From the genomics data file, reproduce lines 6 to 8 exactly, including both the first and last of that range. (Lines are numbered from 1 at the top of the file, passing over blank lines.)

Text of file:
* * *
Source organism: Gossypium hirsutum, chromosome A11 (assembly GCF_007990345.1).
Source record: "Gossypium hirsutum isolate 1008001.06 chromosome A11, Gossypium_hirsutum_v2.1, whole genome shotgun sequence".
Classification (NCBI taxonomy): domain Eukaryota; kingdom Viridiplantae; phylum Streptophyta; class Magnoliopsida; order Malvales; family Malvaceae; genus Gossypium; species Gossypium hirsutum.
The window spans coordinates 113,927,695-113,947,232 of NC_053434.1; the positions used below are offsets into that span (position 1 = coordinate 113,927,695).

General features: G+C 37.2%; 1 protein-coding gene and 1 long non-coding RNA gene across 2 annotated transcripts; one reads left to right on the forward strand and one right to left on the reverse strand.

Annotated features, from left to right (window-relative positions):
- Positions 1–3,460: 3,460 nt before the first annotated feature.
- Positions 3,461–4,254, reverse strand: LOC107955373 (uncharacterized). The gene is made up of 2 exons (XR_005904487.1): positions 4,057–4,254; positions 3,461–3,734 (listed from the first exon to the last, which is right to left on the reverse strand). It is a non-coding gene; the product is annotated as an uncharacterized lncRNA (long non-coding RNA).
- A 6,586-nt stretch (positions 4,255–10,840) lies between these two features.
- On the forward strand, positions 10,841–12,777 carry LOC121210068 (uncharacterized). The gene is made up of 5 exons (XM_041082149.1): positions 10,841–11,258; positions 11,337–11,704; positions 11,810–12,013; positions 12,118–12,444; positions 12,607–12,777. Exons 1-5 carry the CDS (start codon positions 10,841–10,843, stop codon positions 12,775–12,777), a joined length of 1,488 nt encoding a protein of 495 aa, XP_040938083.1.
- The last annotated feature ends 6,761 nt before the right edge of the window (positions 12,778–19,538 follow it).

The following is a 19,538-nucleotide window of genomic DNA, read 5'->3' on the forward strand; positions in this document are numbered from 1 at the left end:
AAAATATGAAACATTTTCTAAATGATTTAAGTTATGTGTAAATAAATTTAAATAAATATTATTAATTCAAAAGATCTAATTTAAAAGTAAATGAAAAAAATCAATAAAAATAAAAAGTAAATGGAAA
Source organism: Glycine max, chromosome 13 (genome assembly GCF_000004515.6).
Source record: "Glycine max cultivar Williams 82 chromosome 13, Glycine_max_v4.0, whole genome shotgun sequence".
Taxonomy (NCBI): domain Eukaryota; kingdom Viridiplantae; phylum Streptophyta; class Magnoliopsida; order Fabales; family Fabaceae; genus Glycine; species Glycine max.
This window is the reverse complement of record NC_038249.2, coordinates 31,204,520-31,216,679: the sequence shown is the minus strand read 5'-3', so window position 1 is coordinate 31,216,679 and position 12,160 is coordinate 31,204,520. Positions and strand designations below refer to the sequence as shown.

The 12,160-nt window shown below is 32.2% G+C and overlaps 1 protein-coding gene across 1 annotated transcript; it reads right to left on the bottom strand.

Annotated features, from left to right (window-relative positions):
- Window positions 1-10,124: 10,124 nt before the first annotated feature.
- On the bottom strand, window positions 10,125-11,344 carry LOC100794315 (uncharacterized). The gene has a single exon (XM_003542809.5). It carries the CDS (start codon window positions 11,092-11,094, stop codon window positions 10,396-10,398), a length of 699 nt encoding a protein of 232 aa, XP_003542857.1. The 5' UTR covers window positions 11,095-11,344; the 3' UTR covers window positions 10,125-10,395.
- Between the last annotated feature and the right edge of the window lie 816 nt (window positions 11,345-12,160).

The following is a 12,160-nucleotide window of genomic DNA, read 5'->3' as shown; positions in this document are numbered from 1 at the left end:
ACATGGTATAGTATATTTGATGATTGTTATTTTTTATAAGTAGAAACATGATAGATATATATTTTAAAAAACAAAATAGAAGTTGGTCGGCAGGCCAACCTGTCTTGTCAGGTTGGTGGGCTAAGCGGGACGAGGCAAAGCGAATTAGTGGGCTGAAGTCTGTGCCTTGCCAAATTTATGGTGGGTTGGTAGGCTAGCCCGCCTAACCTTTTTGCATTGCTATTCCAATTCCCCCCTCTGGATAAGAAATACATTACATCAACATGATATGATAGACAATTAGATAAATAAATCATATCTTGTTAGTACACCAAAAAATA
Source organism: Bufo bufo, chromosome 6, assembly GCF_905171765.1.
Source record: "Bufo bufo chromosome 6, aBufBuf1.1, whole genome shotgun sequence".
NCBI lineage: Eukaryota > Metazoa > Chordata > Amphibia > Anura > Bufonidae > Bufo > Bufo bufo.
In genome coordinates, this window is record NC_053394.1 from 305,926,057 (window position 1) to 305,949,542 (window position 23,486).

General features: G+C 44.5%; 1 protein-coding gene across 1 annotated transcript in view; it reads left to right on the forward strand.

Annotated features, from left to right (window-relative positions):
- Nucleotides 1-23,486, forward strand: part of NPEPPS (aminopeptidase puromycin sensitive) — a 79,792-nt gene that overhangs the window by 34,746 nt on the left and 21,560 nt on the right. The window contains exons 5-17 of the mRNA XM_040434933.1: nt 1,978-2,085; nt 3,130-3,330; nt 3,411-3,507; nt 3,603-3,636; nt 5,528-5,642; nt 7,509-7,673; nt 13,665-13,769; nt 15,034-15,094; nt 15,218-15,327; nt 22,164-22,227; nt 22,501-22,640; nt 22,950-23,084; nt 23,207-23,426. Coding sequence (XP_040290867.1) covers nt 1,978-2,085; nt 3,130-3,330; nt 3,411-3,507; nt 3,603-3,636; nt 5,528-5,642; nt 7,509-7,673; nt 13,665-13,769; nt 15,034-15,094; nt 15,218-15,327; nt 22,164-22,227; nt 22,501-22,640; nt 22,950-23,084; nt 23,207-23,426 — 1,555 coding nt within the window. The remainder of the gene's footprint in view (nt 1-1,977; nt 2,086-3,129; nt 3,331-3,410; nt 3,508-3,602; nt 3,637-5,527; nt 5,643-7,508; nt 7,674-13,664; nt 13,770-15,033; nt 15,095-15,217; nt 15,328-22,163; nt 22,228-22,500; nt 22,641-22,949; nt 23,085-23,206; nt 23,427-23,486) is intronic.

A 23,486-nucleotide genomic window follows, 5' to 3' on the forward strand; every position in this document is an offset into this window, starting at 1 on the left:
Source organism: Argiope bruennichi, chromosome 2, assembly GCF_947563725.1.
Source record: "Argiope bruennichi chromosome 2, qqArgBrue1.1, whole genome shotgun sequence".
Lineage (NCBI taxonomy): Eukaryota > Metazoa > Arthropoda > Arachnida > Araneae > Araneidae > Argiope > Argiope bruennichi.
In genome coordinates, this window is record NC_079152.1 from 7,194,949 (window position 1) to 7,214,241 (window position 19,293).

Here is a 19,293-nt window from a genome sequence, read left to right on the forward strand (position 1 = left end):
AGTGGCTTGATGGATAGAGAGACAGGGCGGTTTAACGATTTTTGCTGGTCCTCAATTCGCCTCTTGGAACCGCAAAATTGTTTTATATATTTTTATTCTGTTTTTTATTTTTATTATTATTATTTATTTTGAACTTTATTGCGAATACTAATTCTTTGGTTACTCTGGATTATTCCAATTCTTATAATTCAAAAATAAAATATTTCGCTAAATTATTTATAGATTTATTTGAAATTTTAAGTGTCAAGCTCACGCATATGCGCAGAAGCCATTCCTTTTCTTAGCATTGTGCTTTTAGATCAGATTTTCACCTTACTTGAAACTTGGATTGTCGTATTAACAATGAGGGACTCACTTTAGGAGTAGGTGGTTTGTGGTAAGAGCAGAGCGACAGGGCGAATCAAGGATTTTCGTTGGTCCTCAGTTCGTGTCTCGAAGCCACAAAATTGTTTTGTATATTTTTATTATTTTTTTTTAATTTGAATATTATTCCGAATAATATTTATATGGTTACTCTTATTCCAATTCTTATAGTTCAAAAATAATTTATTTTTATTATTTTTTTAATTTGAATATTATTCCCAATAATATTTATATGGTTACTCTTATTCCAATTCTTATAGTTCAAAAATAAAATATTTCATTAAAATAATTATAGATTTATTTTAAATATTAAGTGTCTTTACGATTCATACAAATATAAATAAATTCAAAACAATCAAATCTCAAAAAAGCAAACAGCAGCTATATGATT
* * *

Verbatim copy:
Annotated features, from left to right (window-relative positions):
- Positions 1–3,460: 3,460 nt before the first annotated feature.
- Positions 3,461–4,254, reverse strand: LOC107955373 (uncharacterized). The gene is made up of 2 exons (XR_005904487.1): positions 4,057–4,254; positions 3,461–3,734 (listed from the first exon to the last, which is right to left on the reverse strand). It is a non-coding gene; the product is annotated as an uncharacterized lncRNA (long non-coding RNA).